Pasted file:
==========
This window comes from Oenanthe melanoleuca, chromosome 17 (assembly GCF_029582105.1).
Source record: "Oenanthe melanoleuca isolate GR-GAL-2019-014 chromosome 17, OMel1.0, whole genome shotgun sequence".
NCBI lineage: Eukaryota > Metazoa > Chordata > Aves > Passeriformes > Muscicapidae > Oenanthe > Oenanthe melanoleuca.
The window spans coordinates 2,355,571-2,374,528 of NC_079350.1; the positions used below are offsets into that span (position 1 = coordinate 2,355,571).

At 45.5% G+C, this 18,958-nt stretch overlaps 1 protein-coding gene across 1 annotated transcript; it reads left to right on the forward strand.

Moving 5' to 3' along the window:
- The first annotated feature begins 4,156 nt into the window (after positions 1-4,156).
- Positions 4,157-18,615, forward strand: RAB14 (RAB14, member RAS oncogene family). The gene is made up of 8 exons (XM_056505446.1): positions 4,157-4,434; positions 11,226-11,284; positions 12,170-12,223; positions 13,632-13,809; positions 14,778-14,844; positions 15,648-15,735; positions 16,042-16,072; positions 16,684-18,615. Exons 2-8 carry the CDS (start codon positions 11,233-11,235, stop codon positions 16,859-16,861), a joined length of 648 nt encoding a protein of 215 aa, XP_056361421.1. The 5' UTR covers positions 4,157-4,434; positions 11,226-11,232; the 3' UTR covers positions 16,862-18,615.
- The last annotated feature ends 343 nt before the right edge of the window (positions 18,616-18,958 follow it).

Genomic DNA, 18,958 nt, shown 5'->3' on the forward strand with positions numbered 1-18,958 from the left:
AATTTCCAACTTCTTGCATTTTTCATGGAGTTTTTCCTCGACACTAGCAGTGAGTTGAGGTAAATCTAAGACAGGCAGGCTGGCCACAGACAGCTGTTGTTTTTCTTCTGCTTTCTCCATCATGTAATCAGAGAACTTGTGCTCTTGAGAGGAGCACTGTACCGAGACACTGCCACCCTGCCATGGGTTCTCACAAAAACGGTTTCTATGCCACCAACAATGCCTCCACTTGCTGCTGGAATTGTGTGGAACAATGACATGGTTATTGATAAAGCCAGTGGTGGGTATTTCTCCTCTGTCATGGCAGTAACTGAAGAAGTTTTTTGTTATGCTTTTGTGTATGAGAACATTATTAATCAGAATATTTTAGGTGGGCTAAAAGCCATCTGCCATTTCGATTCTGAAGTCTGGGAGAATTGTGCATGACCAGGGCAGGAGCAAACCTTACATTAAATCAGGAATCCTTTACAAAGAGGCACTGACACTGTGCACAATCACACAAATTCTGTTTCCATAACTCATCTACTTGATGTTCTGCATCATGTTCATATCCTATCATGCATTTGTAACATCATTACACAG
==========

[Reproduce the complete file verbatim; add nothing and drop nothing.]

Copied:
This window comes from Oenanthe melanoleuca, chromosome 17 (assembly GCF_029582105.1).
Source record: "Oenanthe melanoleuca isolate GR-GAL-2019-014 chromosome 17, OMel1.0, whole genome shotgun sequence".
NCBI lineage: Eukaryota > Metazoa > Chordata > Aves > Passeriformes > Muscicapidae > Oenanthe > Oenanthe melanoleuca.
The window spans coordinates 2,355,571-2,374,528 of NC_079350.1; the positions used below are offsets into that span (position 1 = coordinate 2,355,571).

At 45.5% G+C, this 18,958-nt stretch overlaps 1 protein-coding gene across 1 annotated transcript; it reads left to right on the forward strand.

Moving 5' to 3' along the window:
- The first annotated feature begins 4,156 nt into the window (after positions 1-4,156).
- Positions 4,157-18,615, forward strand: RAB14 (RAB14, member RAS oncogene family). The gene is made up of 8 exons (XM_056505446.1): positions 4,157-4,434; positions 11,226-11,284; positions 12,170-12,223; positions 13,632-13,809; positions 14,778-14,844; positions 15,648-15,735; positions 16,042-16,072; positions 16,684-18,615. Exons 2-8 carry the CDS (start codon positions 11,233-11,235, stop codon positions 16,859-16,861), a joined length of 648 nt encoding a protein of 215 aa, XP_056361421.1. The 5' UTR covers positions 4,157-4,434; positions 11,226-11,232; the 3' UTR covers positions 16,862-18,615.
- The last annotated feature ends 343 nt before the right edge of the window (positions 18,616-18,958 follow it).

Genomic DNA, 18,958 nt, shown 5'->3' on the forward strand with positions numbered 1-18,958 from the left:
AATTTCCAACTTCTTGCATTTTTCATGGAGTTTTTCCTCGACACTAGCAGTGAGTTGAGGTAAATCTAAGACAGGCAGGCTGGCCACAGACAGCTGTTGTTTTTCTTCTGCTTTCTCCATCATGTAATCAGAGAACTTGTGCTCTTGAGAGGAGCACTGTACCGAGACACTGCCACCCTGCCATGGGTTCTCACAAAAACGGTTTCTATGCCACCAACAATGCCTCCACTTGCTGCTGGAATTGTGTGGAACAATGACATGGTTATTGATAAAGCCAGTGGTGGGTATTTCTCCTCTGTCATGGCAGTAACTGAAGAAGTTTTTTGTTATGCTTTTGTGTATGAGAACATTATTAATCAGAATATTTTAGGTGGGCTAAAAGCCATCTGCCATTTCGATTCTGAAGTCTGGGAGAATTGTGCATGACCAGGGCAGGAGCAAACCTTACATTAAATCAGGAATCCTTTACAAAGAGGCACTGACACTGTGCACAATCACACAAATTCTGTTTCCATAACTCATCTACTTGATGTTCTGCATCATGTTCATATCCTATCATGCATTTGTAACATCATTACACAG